Fall is starting to arrive. Some trees have started turning already, and some fields are a beautiful golden yellow color. It’s a wonderful time of year.

On my way out to Dave’s, I had a headwind most of the time.


Once Dave and I connected, it was wide open road for a while.



There are a couple of climbs lined with limestone walls like this one.


We rode up to Morgan-Monroe State Forest. There are a few good hills along the way, but once you are in the forest, it’s easy, gently-rolling, perfectly smooth asphalt, with deep shade from dense forest. It’s a wonderful respite from the climbing, at roughly the halfway point in the ride.


Our bikes couldn’t be more different, but you’d be surprised at how well Dave keeps up with my road bike on his full-suspension bike. If he ever gets a proper road bike, I’ll be in trouble.


We enjoyed rolling down Bean Blossom Road. This is more or less a 1.8-mile downhill. If you ride the Hilly Hundred, a popular annual ride, you’ll ride UP this hill. I’ve done it, but when left to my own devices, I always, always opt to ride down it instead of up.

Then it’s a flat valley for a few minutes.




Dave suggested we take North Shore Road to extend our ride and loop around Lake Lemon. It’s been a few years since I rode North Shore from west to east, and I think I have changed my opinion of this road. I used to think it was better going east to west, but now I think west to east may in fact be better. Either way you go, it’s quite hilly.


We only got a brief glimpse or two of Lake Lemon. I had to stop when I saw all these huge lillypads.


Below, you can see a tree that’s changing a little bit. Soon these trees will be ablaze with color.


The area surrounding the creek, below, was flooded badly, but they appear to be making good progress on cleaning up and rebuilding.



We usually take South Shore to ride across the causeway, and see more of the lake, but we decided to take State Road 45 back instead. It was a shockingly quiet day, and even the highway was incredibly empty. I think everyone must have been indoors, watching the IU football game, or actually at the game (there was a home game that day).

Dave went home and I stopped for a minute to get a shot of the little post office in Unionville. A couple of big logging trucks went by, full of logs probably taken from Yellowwood State Forest.


I had an excellent tailwind the whole way home and finished the ride on a strong note, feeling great and enjoying the push after having a headwind so much of the day.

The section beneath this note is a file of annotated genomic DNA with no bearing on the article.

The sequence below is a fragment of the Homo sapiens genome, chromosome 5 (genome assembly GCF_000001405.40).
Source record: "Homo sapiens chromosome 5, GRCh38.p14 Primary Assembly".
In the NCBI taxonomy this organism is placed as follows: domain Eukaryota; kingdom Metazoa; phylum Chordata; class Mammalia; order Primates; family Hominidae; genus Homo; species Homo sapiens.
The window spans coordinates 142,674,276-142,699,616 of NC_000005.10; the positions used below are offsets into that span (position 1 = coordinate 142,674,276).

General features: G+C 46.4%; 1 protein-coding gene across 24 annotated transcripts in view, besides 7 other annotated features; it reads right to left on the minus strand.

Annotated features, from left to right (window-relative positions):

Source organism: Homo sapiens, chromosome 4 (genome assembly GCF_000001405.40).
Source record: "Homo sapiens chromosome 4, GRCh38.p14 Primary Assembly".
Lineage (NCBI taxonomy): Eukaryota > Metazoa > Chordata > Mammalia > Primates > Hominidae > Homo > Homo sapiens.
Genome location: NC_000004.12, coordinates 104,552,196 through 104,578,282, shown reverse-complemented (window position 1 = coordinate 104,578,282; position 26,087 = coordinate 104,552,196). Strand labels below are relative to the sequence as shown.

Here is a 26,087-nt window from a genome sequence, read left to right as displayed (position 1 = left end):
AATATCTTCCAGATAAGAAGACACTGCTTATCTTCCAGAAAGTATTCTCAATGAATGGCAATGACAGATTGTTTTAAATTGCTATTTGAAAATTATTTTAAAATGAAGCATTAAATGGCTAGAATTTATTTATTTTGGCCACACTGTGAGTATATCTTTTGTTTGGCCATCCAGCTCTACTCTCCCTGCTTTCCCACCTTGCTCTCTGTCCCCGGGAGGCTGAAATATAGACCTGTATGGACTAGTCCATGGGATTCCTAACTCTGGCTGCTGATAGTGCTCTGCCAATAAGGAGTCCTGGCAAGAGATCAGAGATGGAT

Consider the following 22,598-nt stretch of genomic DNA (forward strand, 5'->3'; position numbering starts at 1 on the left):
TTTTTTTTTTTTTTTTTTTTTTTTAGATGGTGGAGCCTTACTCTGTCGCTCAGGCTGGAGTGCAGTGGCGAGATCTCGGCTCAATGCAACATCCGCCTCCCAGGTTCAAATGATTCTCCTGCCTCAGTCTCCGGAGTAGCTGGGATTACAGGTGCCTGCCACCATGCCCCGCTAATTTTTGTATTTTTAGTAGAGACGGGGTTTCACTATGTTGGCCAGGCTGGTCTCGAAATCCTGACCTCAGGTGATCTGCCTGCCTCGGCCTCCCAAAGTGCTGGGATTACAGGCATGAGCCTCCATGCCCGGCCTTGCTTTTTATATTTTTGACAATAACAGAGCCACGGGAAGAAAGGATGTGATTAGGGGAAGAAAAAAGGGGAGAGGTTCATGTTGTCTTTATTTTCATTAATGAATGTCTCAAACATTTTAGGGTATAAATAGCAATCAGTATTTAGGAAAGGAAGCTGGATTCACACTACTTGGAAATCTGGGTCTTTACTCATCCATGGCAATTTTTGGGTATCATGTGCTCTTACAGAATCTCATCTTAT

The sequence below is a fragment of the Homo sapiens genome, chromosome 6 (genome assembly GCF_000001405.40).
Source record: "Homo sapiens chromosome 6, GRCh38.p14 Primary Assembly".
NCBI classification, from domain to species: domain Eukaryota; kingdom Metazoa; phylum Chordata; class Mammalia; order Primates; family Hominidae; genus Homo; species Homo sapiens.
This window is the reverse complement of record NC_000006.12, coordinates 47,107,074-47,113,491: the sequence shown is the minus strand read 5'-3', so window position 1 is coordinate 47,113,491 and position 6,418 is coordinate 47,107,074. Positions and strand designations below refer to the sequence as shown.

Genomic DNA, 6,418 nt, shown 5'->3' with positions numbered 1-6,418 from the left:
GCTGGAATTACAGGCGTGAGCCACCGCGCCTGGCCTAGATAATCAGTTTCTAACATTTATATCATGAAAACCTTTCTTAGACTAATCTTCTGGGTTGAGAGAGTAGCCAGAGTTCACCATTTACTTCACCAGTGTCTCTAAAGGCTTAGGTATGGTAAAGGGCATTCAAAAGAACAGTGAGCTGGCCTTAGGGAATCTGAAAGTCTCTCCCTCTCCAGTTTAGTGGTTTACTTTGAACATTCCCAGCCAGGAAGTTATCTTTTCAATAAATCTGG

It was a great ride! I was hoping to get to ride some evening after class/work, but I just didn’t have time. Tomorrow, though, I get to go mountain biking with Dave and Tim. The forecast looks iffy, but it should be another great day on the bike.

Ride to Stanford, with friends

Monday, July 18th, 2011

I haven’t done a lot of epic riding this year, but my riding has been more social. Sunday continued that trend, with a short (25-mile) but hilly ride west of town, to Stanford, Indiana. This is becoming one of my favorite routes, and this time, I got to share it with friends. Dave G and Doug joined me. Dave and I ride together a lot, but I had only ridden with Doug a couple of times before.

I wasn’t sure what kind of bike Doug would be riding. He showed up on a Schwinn Voyageur SP, in an excellent commuting/touring configuration, complete with fenders, racks, and downtube shifters. Like me, he commutes by bicycle year-round. This is the kind of bicycle my Long Haul Trucker is patterned after, so I enjoyed seeing Doug’s bike. Oh yeah … he also wore clipless sandals. A good choice.



It was a very humid morning, but fortunately, for most of ride, it wasn’t extremely hot. Just really muggy, and a bit hazy, but the humidity was bad enough to keep us sweating buckets.





This next shot typifies the scenery: haze and plentiful rollers. At one point, we commented that Tim would not have been happy with all the rollers.



One road claimed to be “closed,” but we got through the construction zone quite easily on bicycles.



I saw the bluish-purple wildflowers all over the place during the ride. I’m not sure what they are, so if anyone can help me identify them, that would be great.



Here’s one of my favorite views, with quite a bit of haze. By the time we climbed up on this ridge, the sun had come out in full force and we were just boiling in the heat.


This was a fun ride, with good company, and I still had much of the day left for other activities (mostly just beating the heat). Good times!